Fly speculates that punk is still here because “it’s action-packed and spectacular,” perfect for the TV generation. It was family for dysfunctional kids. And it was fun.

At the tribute to Frank’s Depression, the songs without music became rants, little capsules of the culture of opposition as it’s lived now, Loisaida style. Vocalists from bands like The Dreggs and White Collar Crime offered current variations on the eternal verities of youth: oppose the fascist pigs and hate the rich.

But it didn’t sound all that “fun.” Fly did some songs from her other band, her punk band, Zero Content, in the standard machine-gun delivery: “1-2-3-4 Piss! Piss! Piss! Pissbucket! Shit! [pause] I spilled it but it doesn’t matter because it’s frozen solid anyway.” This, she explained, was “a true story about squatting.” Then, among others, “1-2-3-4! Heat the rich! Burn them! Burn them! Heat the rich!”

Fly lives in a squat because she likes the do-it-yourself lifestyle, which in her case meant building an apartment almost from scratch—not just new floorboards but new support beams, windows, and walls. For two years previously, she’d lived at Gargoyle Mechanique, a now defunct performance space on Avenue B, where she had a place to sleep with a shelf for her belongings.

Fly says that she and Frank disagreed about squatting, that he was “more transient, more flippant.” Where he might catch a night’s sleep on a hunk of cardboard in some abandoned building, she had spent money and sweat to homestead a place. That makes for a hard, stressful life, but it’s forward-looking. For Frank, there was no future.

This is a story about life on the permanent margin. Some thrive there, while others self-destruct. Of course, to the rest of the world, the tattooed, the leathered, and the spiked are all the same—and all despised.


Boing Boom Tschak

Two members of the classic lineup are gone. The new tracks were the evening’s least distinctive. Much of the sounds were pre-programmed. One of the best moments came when the equipment faltered. And still it was one of those you-had-to-be-there shows because it was Kraftwerk.

The first American performance since 1981, San Francisco’s June 7 stop on the current nine-city world tour was an event merely because it existed. Kraftwerk shows are the stuff of legend. When the electronic ensemble played the Ritz in New York 17 years ago, every hip-hop icon of the time was said to be there. “Numbers,” from Computer World–a track consisting of little more than synth beats and counting–was played on New York black radio with the regularity of a Shalamar hit and soon inspired Arthur Baker’s production on Afrika Bambaataa and the Soul Sonic Force’s “Planet Rock,” which in turn generated a flood of B-boy jams, Latin freestyle anthems, Miami bass tracks, and electro trance tracks from every corner of the globe, all of which still rock a party today. There’d never been that much electronic equipment on a stage before or such care put into the visual presentation, which was the first to include video projections and computer screens. And the band’s stage persona was so disarming because they were so deadpan about creating such revolutionary funk. Much of everything good and bad about ’80s music–the emphasis on presentation, technological advancement, sound fetishism, beat ‘n’ hook worship, conceptual savvy over virtuosity–could be traced to that concert.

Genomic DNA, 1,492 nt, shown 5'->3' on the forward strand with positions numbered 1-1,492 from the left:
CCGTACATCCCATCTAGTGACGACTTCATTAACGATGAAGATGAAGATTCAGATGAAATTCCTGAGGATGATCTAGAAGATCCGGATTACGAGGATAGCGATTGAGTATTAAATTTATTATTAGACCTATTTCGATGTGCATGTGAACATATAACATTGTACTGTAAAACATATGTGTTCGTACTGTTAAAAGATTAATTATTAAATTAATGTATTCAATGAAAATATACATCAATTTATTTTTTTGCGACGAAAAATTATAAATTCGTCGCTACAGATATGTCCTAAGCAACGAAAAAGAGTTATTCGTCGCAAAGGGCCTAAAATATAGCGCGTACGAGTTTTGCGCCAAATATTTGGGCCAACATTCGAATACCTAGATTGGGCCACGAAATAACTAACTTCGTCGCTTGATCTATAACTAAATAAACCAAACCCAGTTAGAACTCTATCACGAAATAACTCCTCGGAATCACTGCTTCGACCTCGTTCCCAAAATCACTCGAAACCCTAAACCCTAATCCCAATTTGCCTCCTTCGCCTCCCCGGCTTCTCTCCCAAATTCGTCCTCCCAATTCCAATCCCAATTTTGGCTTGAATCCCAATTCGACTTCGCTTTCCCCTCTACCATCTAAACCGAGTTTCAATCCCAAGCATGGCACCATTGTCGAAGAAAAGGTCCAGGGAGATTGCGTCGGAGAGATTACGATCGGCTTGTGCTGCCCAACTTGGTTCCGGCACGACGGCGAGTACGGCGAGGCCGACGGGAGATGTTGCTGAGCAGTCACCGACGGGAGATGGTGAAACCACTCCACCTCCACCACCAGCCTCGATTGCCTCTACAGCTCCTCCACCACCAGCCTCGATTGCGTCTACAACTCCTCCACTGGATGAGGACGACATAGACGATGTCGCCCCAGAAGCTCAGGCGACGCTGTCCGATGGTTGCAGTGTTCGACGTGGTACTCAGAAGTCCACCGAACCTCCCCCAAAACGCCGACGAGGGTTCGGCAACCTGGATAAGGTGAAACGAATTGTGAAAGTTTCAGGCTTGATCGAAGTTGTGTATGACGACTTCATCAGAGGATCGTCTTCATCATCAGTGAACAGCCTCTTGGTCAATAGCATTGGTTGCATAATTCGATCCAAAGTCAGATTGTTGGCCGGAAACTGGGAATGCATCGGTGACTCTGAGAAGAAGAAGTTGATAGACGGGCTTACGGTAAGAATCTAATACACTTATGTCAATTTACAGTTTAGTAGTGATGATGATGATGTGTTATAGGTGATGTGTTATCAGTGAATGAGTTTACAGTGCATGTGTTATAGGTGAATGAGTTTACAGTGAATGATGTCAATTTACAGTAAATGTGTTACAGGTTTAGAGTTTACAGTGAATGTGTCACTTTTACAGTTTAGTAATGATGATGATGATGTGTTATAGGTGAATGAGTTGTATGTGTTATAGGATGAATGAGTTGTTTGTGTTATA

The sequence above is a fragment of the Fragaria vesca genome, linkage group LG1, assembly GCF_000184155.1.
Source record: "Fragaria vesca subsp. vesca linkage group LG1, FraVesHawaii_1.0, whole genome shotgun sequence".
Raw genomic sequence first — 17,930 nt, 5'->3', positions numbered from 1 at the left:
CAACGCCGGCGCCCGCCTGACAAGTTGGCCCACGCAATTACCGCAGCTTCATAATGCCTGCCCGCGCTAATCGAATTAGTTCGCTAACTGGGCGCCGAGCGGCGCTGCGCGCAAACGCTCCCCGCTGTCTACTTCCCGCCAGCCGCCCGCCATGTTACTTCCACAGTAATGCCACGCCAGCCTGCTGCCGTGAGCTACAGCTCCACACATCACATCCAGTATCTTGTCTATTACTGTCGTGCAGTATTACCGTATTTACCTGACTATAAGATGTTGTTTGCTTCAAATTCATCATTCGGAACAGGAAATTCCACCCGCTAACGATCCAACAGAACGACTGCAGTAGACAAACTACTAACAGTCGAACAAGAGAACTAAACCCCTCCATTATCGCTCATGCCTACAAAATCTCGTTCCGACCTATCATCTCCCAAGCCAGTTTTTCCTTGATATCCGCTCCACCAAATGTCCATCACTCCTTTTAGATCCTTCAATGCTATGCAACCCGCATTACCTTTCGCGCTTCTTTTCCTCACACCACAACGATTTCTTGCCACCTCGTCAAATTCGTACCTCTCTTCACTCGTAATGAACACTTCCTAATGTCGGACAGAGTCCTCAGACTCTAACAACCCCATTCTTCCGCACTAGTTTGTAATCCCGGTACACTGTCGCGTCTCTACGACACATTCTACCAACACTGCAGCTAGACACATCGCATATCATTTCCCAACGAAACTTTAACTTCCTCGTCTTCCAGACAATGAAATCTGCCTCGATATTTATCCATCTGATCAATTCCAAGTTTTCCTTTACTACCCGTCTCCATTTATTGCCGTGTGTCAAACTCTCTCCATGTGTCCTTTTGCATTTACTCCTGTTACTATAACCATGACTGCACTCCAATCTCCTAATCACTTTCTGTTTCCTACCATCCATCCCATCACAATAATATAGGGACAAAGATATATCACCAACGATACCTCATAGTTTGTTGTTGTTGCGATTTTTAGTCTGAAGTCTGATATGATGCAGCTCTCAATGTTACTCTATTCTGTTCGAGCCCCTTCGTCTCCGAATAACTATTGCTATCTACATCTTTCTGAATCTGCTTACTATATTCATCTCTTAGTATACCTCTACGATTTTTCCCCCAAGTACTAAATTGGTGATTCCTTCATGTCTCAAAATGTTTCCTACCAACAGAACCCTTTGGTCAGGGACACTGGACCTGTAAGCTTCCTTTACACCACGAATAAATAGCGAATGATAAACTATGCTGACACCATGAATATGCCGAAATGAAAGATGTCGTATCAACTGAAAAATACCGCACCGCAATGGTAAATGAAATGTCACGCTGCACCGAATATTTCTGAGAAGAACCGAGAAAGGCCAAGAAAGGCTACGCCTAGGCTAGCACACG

Nowadays, Kraftwerk’s innovations are the electronica norm. We’ve grown accustomed to drones getting a few things right but doing the rest without the madness that drove Kraftwerk to spend year upon year in the studio searching for the perfect beat and tossing out entire albums in the process. Like their countryman Richard Wagner before them, Florian Schneider, Ralf Hutter, and pals aim for the construction of a Gesamtkunstwerk an all-encompassing artwork that seeks to engage all senses. That’s a mighty lofty goal, and our responses to electronic-music concerts have understandably changed since 1981. Our expectations raised by the techno theatrics of Madonna and the Pet Shop Boys, we expect disco opera, but try to content ourselves with a couple of guys tweaking a mixing board.

Kraftwerk’s San Francisco show fell somewhere in between, largely because it mostly aimed for refinement and re-creation, not innovation. A grand curtain parted as the familiar multilingual count-off of “Numbers” began to reveal a set designed much like the Computer World–era scenery. There were four identical banks of equipment linked together to create an arc that stretched from one end of the stage to the other, sandwiched by matching video screens in the back and corresponding keyboard modules in the front. Fluorescent tubes aimed at the back of the performers’ knees lit the crowd as numbers danced across the screens in sync to the beats. This is one of the advantages of computerized concerts: whether vintage newsreel footage or digital animation, the visuals matched the audio with the exactitude of cinema.